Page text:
2. Assuming that replication is instant. Obviously not a safe assumption in high-traffic systems, or slower replication systems like Amazon SimpleDB.

    Rather than complicate your code with selecting conditional reads (some from master, some from slave), I suggest you re-examine your whole system for tolerance of inconsistency.

    For more on this topic, check out Werner Vogel's excellent post:
  • Evert Pot

    Evert Pot

    I very much agree, and that idea applies to most of our production code as well, however.. This requires your codebase to be built up from the ground like that, and just flipping the switch is bad advertising..

  • Evert


    And honestly, we do have a number of spots where our code relies on selects right after writes. We're not perfect, and our codebase is a very complex one to manage.

    So yea, although the 'eventual consistency' principal is a good design choice, I would still prefer the pragmatic/manual approach as the likelihood of making mistakes is quite a bit lower.

    Using hashtables like amazon's simpledb is pretty much a non-option from where I'm standing. I can see putting those types of constraints on the architecture of a system will enforce linear scalability, but the added resource cost of having that constraint would make it impossible for us to hit our target deadlines ;).
  • William


    Well, I don't really like the idea that "you should use the values you just inserted as values you're going to display on the screen".

    If you do this, it means you can say goodbye to stored procedures and views (just to use these two as an example), where there's actually some processing done on the server to alter the data, or with a view, some more logic is applied to the selected data.

    I think being able to select data from the DB after you just inserted it is a must, but manually choosing the database to which to connect for each query is problematic too.

    I created a set of classes on top of Zend Framework for our company, they're a bunch of business objects mostly based on the ActiveRecord pattern (but not always). Each business object doesnt know to what specific database it's connecting, you pass it a DB handle (a DB adapter in this case) and it's using that one when it needs database access. This way, your business object is independant from the actual location of your DB, you might choose one location in one script, and another in another script. Since a business object can use a business object which in turn can use another, it's a bit problematic with this master/slave situation, and I'm still evaluating if our framework needs to be changed or if a subclassed DB adapter would be the way to go.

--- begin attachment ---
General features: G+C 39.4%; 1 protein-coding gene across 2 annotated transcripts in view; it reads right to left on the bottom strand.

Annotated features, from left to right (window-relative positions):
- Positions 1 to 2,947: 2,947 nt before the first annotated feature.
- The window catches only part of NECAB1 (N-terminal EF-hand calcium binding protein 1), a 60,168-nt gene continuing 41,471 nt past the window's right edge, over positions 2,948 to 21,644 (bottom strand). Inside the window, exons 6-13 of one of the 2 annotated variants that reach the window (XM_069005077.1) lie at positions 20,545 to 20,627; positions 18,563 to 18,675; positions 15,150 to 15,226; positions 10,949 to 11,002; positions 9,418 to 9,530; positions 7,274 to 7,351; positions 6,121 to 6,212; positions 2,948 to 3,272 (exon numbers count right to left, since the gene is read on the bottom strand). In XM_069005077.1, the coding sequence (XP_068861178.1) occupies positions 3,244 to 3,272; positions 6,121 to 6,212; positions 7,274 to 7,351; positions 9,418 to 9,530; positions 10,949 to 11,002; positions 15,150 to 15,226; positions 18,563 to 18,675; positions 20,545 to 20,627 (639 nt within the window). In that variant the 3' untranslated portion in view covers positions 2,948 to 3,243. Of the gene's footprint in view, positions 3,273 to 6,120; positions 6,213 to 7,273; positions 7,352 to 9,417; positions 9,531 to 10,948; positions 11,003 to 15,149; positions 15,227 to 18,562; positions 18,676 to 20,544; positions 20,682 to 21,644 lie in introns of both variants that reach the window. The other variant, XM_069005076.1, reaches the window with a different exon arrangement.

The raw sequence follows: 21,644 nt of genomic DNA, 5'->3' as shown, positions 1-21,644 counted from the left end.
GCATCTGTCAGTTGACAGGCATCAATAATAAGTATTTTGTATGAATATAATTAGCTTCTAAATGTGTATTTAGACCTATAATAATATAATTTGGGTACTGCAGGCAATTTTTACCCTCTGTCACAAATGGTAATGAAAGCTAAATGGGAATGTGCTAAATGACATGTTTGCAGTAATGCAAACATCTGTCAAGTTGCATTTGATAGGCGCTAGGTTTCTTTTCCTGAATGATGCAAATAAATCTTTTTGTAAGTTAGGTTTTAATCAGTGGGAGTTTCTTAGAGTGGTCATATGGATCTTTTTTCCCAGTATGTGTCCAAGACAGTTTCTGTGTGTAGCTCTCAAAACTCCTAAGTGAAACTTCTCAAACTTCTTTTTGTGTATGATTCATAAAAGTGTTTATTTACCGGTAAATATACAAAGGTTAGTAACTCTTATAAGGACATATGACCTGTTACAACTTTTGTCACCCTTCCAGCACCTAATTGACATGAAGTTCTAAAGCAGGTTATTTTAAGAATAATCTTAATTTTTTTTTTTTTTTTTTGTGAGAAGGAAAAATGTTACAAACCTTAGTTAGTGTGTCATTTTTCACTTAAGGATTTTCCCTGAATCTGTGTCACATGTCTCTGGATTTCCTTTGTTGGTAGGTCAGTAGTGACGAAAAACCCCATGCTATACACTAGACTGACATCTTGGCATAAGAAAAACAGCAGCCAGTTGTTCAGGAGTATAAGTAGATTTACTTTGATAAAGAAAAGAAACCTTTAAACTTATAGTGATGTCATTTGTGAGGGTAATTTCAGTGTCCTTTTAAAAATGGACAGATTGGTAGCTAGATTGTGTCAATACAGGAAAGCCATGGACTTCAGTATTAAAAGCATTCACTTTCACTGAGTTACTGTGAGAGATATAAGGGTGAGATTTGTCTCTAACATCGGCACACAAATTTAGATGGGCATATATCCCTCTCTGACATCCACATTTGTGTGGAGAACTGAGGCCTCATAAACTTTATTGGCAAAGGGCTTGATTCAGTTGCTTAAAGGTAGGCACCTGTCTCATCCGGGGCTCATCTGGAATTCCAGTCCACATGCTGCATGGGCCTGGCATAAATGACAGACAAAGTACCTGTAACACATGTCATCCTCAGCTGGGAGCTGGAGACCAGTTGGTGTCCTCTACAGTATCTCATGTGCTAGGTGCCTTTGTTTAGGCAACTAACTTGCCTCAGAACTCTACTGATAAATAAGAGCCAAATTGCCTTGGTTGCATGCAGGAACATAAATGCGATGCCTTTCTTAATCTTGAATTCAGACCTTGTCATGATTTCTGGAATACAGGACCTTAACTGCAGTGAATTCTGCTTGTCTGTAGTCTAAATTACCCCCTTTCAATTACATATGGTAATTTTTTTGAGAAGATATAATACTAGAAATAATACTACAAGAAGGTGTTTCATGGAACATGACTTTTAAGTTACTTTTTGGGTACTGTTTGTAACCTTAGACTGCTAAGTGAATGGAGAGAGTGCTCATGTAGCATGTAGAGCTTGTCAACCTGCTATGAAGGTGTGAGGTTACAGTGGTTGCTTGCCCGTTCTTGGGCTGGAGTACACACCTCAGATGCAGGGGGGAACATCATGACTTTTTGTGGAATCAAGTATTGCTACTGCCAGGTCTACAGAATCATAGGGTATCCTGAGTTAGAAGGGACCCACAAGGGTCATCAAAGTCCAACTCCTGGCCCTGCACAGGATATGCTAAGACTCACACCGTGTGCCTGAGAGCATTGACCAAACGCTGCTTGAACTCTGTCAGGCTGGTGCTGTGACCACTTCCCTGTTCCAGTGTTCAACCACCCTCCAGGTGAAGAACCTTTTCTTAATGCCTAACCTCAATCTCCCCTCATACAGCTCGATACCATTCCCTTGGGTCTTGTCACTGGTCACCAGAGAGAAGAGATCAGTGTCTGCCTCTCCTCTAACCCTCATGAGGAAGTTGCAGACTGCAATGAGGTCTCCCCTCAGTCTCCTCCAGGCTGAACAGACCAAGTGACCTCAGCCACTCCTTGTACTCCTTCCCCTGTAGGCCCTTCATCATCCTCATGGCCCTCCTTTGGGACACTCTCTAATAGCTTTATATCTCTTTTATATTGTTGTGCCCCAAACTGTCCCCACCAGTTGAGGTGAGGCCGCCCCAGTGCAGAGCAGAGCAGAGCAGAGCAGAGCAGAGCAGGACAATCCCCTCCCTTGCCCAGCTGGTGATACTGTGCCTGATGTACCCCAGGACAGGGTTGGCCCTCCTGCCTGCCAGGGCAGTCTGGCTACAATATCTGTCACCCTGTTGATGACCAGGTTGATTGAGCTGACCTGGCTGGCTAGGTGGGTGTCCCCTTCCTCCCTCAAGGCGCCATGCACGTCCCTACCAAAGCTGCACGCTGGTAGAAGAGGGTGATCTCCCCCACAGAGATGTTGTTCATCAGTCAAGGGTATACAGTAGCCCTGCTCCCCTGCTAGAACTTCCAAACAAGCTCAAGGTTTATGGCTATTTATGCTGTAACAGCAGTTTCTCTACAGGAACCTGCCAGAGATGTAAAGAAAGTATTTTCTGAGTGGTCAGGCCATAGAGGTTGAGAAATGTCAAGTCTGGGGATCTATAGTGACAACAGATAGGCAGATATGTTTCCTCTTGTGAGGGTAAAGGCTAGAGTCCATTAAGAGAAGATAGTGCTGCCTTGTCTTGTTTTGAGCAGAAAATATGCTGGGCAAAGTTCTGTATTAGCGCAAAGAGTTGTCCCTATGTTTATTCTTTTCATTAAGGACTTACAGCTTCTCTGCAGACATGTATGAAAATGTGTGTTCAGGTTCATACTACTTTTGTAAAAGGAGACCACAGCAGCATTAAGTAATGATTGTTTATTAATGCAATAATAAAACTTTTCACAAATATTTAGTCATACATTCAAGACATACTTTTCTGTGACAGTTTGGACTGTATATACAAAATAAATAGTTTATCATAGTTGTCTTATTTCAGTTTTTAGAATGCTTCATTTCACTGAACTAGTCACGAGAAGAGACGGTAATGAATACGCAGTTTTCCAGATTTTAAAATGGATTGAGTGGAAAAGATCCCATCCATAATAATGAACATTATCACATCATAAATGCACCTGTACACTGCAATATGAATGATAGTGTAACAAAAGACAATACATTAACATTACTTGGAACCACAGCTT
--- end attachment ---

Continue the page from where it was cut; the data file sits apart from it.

• Mark Bembnowski

    Mark Bembnowski

    I have been pondering a reliable solution to this problem, as well... I wonder if there would be a reliable way to store a queue of tables that have been recently modified directly by the user in that session.

    All write queries would continue to go to the master, and all read queries that touch a table that appears in this queue would also be sent to the master.

    Obviously, this would require that tables be cleanly parsed from the insert/update/delete statements, and then stored in an array in the session.

    I would also presume that a timestamp of some sort would be attached to the queue entry that allows entries over a certain timeout to be ignored/removed (a time period after which it should be safe to assume replication has occurred).
  • Mark Bembnowski

    Mark Bembnowski

    Just another quick note...

    What my above-mentioned solution won't account for is a situation when:

    - Assume that the "timeout" as defined in my previous post is 5 seconds (to allow replication to occur).

    - User #1 updates a record on Table #1 (so therefore any read queries User #1 makes on Table #1 will be sent to the master for 5 seconds).

    - Then User #2 updates that same record on Table #1 at 4 seconds.

    - User #1 refreshes and sees the update from User #2.

    - 5 seconds elapses.

    - User #1 refreshes and sees that User #2's update has been seemingly reverted (because this time User #1's read on Table #1 was pulled from a not-quite-up-to-speed slave)!

    - After replication has finished across all slaves, User #1 refreshes again to find that User #2's update has returned.

    With this potential issue, it seems as though my "session table queue" solution will not work, either.

    Perhaps MySQL Cluster is the only true option, as it seems that a write is not considered complete until the write has been replicated across all servers in the cluster.
  • Evert


    One solution we use is to store the updated values in the cache at the moment we're updating mysql. This won't work for every problem, but it might help.

    A more advanced solution is to use the memcache UDF for MySQL. It would allow you to create triggers that automatically update the cache.